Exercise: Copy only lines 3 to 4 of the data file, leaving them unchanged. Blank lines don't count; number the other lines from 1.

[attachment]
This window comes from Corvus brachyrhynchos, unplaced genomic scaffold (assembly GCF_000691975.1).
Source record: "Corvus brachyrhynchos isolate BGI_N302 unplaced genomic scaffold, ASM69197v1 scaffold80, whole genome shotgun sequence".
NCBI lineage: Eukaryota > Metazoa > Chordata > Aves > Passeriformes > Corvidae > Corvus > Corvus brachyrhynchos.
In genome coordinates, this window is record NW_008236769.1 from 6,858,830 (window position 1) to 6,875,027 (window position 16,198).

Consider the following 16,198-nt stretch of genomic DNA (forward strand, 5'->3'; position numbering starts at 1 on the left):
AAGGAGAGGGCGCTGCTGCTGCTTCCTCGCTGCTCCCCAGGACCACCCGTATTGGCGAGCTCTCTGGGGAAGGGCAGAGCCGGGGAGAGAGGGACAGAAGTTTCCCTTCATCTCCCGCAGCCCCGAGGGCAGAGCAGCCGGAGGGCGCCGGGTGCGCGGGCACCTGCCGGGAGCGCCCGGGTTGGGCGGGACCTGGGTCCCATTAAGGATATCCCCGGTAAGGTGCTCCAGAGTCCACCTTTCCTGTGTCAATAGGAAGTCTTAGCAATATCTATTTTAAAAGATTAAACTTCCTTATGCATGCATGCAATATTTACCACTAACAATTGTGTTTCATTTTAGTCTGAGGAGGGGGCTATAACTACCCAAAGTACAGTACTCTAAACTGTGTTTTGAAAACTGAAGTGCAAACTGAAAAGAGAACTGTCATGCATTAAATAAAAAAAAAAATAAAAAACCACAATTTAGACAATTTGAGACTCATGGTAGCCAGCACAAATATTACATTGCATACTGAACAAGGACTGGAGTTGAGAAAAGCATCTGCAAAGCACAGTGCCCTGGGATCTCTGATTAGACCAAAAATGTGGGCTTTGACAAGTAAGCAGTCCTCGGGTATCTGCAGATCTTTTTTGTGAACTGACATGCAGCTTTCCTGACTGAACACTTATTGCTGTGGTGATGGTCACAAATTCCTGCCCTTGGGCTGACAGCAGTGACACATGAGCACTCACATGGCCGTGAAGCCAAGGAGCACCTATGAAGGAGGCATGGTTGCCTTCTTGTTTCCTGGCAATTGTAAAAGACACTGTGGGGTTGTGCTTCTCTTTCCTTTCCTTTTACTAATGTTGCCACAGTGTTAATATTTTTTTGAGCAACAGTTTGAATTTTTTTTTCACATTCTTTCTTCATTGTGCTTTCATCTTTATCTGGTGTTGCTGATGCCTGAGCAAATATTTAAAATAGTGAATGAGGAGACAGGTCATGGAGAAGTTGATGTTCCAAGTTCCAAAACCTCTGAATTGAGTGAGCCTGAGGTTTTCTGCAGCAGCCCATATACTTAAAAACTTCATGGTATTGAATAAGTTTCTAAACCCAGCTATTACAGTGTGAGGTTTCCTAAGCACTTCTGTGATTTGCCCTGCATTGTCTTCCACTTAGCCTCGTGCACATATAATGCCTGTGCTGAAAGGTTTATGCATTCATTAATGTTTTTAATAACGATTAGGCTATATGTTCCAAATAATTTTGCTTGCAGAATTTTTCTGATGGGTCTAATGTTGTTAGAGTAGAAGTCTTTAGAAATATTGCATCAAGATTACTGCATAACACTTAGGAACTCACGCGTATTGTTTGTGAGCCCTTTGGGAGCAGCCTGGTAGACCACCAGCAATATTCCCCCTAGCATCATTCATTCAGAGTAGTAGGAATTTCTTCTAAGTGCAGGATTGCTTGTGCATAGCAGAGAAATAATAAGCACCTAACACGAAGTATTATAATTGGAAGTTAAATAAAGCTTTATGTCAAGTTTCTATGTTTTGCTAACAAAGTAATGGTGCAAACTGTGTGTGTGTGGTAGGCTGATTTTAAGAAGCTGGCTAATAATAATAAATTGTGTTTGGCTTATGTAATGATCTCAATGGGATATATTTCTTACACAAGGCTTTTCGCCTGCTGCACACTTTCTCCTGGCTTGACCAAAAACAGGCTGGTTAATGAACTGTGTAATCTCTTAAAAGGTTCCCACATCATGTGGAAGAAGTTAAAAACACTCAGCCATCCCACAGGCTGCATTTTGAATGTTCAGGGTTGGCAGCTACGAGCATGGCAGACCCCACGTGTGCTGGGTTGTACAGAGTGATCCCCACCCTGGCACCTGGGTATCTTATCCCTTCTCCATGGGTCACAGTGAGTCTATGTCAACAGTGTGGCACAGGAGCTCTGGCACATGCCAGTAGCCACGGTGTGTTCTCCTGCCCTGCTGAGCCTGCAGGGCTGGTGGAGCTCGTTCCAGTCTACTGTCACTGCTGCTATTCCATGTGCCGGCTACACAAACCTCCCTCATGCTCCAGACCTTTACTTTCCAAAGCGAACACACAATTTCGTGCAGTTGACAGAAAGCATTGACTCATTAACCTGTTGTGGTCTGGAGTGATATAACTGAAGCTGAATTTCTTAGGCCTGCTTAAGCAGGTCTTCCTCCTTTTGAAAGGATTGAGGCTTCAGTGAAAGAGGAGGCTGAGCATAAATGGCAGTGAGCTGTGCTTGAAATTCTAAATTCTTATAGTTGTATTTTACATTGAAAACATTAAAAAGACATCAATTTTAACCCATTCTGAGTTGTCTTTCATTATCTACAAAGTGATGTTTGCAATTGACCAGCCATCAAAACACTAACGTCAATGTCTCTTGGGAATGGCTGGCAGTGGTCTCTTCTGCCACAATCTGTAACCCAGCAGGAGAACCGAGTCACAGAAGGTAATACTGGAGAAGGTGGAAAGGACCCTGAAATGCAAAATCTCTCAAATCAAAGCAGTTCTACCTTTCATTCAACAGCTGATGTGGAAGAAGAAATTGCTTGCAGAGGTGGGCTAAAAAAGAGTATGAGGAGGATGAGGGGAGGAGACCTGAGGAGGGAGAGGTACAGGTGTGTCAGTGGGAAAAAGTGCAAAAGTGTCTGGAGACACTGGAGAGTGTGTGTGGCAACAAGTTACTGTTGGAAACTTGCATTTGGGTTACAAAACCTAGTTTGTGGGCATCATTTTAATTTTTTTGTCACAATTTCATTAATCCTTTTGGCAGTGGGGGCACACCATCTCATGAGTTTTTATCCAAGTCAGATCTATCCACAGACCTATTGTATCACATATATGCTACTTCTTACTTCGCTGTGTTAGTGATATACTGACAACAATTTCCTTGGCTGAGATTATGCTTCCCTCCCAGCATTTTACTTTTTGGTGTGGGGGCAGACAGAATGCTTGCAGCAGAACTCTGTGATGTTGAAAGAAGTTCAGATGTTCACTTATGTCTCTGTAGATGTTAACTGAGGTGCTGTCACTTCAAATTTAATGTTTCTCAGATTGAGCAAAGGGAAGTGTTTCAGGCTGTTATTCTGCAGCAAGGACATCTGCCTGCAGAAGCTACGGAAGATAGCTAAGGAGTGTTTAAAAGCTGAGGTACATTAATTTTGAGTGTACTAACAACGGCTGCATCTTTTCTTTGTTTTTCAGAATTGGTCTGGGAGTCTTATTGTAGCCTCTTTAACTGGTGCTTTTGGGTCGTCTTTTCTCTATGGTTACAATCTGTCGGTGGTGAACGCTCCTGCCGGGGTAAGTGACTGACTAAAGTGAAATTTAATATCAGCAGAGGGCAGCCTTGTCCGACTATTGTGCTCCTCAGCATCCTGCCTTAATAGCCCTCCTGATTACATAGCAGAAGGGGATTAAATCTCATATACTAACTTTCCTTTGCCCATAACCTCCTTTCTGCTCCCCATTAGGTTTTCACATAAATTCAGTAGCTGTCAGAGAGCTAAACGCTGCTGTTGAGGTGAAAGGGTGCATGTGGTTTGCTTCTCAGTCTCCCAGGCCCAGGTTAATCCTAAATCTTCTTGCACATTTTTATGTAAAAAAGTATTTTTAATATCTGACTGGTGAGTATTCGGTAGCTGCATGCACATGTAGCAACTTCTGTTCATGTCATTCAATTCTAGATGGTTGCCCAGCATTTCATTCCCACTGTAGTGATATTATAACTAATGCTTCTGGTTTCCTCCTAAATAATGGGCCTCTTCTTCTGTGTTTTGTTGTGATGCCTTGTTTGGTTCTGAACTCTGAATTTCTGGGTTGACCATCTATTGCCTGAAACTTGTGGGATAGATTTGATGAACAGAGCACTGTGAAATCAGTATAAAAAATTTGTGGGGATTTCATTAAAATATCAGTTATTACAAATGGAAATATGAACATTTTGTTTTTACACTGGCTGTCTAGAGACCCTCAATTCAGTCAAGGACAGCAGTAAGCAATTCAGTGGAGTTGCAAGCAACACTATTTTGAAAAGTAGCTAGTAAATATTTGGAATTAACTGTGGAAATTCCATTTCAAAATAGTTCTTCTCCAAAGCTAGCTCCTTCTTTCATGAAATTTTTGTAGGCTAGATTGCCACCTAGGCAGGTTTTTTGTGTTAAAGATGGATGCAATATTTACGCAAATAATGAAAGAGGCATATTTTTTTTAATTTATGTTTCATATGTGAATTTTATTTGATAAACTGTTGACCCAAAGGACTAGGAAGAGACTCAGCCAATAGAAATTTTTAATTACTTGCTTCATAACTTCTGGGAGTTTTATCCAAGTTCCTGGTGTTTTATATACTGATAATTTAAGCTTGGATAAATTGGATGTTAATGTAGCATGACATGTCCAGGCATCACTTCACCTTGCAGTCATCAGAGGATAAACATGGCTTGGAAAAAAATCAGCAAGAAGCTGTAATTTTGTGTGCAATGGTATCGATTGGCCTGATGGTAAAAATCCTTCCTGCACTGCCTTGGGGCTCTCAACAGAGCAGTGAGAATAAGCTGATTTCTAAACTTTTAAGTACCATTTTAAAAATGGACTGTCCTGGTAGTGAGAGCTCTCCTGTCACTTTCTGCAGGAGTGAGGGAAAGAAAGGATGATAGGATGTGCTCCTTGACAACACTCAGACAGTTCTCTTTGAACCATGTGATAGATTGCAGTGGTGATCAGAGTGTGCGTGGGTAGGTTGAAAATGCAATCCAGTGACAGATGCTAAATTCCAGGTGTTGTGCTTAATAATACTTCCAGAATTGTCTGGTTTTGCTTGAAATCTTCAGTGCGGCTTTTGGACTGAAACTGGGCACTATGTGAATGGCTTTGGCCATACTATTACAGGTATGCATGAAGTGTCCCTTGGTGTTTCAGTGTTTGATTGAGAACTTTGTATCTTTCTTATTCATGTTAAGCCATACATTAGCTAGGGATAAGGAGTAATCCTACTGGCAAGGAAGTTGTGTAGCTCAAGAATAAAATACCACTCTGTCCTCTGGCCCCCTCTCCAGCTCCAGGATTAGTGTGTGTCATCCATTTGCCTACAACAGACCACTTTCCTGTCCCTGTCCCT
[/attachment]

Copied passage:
NCBI lineage: Eukaryota > Metazoa > Chordata > Aves > Passeriformes > Corvidae > Corvus > Corvus brachyrhynchos.
In genome coordinates, this window is record NW_008236769.1 from 6,858,830 (window position 1) to 6,875,027 (window position 16,198).